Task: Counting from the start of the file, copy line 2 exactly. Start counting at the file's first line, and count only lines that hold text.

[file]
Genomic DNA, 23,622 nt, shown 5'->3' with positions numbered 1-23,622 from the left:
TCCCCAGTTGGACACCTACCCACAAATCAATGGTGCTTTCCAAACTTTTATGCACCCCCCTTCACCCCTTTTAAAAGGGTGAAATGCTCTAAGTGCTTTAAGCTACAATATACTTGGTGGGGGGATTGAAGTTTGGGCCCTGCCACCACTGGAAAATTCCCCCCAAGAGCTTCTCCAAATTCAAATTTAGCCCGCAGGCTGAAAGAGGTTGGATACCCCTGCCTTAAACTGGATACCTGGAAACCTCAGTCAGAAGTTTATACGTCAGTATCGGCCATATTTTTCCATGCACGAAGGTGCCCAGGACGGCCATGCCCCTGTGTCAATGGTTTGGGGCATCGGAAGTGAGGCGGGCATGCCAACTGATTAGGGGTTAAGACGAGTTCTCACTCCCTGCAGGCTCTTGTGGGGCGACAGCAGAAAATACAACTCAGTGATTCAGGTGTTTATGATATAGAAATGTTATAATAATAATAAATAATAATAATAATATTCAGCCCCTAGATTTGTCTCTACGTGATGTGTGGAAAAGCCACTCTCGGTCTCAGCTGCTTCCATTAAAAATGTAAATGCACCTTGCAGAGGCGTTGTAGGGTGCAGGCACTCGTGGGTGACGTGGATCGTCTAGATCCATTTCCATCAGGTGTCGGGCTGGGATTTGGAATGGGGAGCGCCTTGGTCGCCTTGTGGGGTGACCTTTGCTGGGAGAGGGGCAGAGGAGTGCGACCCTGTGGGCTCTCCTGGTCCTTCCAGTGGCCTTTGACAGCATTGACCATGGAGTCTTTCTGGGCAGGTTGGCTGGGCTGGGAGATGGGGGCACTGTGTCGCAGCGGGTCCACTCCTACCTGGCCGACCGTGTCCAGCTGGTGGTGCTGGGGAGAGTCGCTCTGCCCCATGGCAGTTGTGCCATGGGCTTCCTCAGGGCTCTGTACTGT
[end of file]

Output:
TCCCCAGTTGGACACCTACCCACAAATCAATGGTGCTTTCCAAACTTTTATGCACCCCCCTTCACCCCTTTTAAAAGGGTGAAATGCTCTAAGTGCTTTAAGCTACAATATACTTGGTGGGGGGATTGAAGTTTGGGCCCTGCCACCACTGGAAAATTCCCCCCAAGAGCTTCTCCAAATTCAAATTTAGCCCGCAGGCTGAAAGAGGTTGGATACCCCTGCCTTAAACTGGATACCTGGAAACCTCAGTCAGAAGTTTATACGTCAGTATCGGCCATATTTTTCCATGCACGAAGGTGCCCAGGACGGCCATGCCCCTGTGTCAATGGTTTGGGGCATCGGAAGTGAGGCGGGCATGCCAACTGATTAGGGGTTAAGACGAGTTCTCACTCCCTGCAGGCTCTTGTGGGGCGACAGCAGAAAATACAACTCAGTGATTCAGGTGTTTATGATATAGAAATGTTATAATAATAATAAATAATAATAATAATATTCAGCCCCTAGATTTGTCTCTACGTGATGTGTGGAAAAGCCACTCTCGGTCTCAGCTGCTTCCATTAAAAATGTAAATGCACCTTGCAGAGGCGTTGTAGGGTGCAGGCACTCGTGGGTGACGTGGATCGTCTAGATCCATTTCCATCAGGTGTCGGGCTGGGATTTGGAATGGGGAGCGCCTTGGTCGCCTTGTGGGGTGACCTTTGCTGGGAGAGGGGCAGAGGAGTGCGACCCTGTGGGCTCTCCTGGTCCTTCCAGTGGCCTTTGACAGCATTGACCATGGAGTCTTTCTGGGCAGGTTGGCTGGGCTGGGAGATGGGGGCACTGTGTCGCAGCGGGTCCACTCCTACCTGGCCGACCGTGTCCAGCTGGTGGTGCTGGGGAGAGTCGCTCTGCCCCATGGCAGTTGTGCCATGGGCTTCCTCAGGGCTCTGTACTGT